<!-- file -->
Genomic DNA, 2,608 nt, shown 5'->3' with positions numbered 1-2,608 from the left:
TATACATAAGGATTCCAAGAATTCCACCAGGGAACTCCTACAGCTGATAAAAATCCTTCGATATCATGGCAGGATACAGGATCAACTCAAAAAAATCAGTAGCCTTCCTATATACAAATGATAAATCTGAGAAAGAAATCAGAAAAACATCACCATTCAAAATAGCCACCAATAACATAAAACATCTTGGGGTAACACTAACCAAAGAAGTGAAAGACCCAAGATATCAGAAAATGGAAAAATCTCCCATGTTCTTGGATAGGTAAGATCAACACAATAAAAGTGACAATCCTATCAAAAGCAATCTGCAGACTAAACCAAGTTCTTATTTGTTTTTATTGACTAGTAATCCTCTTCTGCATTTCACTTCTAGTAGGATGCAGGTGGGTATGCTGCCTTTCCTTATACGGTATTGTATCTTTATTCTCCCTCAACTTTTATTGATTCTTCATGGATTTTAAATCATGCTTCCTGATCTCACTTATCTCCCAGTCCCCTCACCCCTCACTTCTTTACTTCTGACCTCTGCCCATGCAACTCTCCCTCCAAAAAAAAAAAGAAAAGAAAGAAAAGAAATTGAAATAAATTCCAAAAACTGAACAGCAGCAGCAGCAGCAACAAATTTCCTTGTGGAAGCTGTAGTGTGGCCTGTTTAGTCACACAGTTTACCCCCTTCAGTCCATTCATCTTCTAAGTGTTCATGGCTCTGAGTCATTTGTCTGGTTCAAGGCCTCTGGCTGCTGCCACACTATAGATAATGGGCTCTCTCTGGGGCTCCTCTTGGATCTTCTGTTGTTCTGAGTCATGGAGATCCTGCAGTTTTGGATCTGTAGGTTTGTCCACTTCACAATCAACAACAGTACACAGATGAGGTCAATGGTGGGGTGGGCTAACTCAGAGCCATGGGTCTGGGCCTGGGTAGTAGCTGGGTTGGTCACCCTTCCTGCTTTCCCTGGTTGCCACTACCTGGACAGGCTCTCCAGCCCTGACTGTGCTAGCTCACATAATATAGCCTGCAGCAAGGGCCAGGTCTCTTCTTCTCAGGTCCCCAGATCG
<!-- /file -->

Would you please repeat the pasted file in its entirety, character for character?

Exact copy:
Genomic DNA, 2,608 nt, shown 5'->3' with positions numbered 1-2,608 from the left:
TATACATAAGGATTCCAAGAATTCCACCAGGGAACTCCTACAGCTGATAAAAATCCTTCGATATCATGGCAGGATACAGGATCAACTCAAAAAAATCAGTAGCCTTCCTATATACAAATGATAAATCTGAGAAAGAAATCAGAAAAACATCACCATTCAAAATAGCCACCAATAACATAAAACATCTTGGGGTAACACTAACCAAAGAAGTGAAAGACCCAAGATATCAGAAAATGGAAAAATCTCCCATGTTCTTGGATAGGTAAGATCAACACAATAAAAGTGACAATCCTATCAAAAGCAATCTGCAGACTAAACCAAGTTCTTATTTGTTTTTATTGACTAGTAATCCTCTTCTGCATTTCACTTCTAGTAGGATGCAGGTGGGTATGCTGCCTTTCCTTATACGGTATTGTATCTTTATTCTCCCTCAACTTTTATTGATTCTTCATGGATTTTAAATCATGCTTCCTGATCTCACTTATCTCCCAGTCCCCTCACCCCTCACTTCTTTACTTCTGACCTCTGCCCATGCAACTCTCCCTCCAAAAAAAAAAAGAAAAGAAAGAAAAGAAATTGAAATAAATTCCAAAAACTGAACAGCAGCAGCAGCAGCAACAAATTTCCTTGTGGAAGCTGTAGTGTGGCCTGTTTAGTCACACAGTTTACCCCCTTCAGTCCATTCATCTTCTAAGTGTTCATGGCTCTGAGTCATTTGTCTGGTTCAAGGCCTCTGGCTGCTGCCACACTATAGATAATGGGCTCTCTCTGGGGCTCCTCTTGGATCTTCTGTTGTTCTGAGTCATGGAGATCCTGCAGTTTTGGATCTGTAGGTTTGTCCACTTCACAATCAACAACAGTACACAGATGAGGTCAATGGTGGGGTGGGCTAACTCAGAGCCATGGGTCTGGGCCTGGGTAGTAGCTGGGTTGGTCACCCTTCCTGCTTTCCCTGGTTGCCACTACCTGGACAGGCTCTCCAGCCCTGACTGTGCTAGCTCACATAATATAGCCTGCAGCAAGGGCCAGGTCTCTTCTTCTCAGGTCCCCAGATCG